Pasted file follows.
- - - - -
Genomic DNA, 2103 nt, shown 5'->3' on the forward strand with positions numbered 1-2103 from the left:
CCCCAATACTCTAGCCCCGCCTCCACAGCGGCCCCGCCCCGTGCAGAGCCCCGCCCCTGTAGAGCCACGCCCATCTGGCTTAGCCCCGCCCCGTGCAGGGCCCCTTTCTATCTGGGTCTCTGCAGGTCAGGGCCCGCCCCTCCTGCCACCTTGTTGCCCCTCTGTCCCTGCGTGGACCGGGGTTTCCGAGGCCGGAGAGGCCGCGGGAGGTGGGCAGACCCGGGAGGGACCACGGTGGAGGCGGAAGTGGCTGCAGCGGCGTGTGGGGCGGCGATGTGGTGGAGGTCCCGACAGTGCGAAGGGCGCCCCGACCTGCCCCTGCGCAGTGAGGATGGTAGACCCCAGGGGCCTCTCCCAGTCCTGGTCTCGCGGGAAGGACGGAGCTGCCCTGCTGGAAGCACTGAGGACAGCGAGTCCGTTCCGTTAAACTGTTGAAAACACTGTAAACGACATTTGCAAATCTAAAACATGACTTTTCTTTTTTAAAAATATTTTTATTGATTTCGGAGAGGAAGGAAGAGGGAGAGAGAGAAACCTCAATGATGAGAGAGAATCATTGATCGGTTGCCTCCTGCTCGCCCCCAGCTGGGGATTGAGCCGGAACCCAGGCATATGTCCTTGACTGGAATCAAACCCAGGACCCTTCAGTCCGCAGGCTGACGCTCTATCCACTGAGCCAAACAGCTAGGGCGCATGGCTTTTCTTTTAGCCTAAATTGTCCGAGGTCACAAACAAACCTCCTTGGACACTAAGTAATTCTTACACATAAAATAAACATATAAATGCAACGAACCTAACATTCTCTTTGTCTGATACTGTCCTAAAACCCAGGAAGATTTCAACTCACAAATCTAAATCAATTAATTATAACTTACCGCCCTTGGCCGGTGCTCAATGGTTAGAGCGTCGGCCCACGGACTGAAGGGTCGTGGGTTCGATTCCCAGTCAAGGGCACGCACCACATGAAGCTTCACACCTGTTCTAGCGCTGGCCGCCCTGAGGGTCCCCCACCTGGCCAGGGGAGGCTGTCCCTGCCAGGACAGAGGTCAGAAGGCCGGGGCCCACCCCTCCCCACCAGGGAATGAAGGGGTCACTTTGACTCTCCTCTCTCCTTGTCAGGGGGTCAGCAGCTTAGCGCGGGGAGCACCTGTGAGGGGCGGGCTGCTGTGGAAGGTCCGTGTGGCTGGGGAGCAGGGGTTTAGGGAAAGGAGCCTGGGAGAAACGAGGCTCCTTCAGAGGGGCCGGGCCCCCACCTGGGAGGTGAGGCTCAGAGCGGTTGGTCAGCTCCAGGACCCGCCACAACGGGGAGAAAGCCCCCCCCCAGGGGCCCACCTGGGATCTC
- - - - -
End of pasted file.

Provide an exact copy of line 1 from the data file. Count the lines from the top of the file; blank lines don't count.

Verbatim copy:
Genomic DNA, 2103 nt, shown 5'->3' on the forward strand with positions numbered 1-2103 from the left: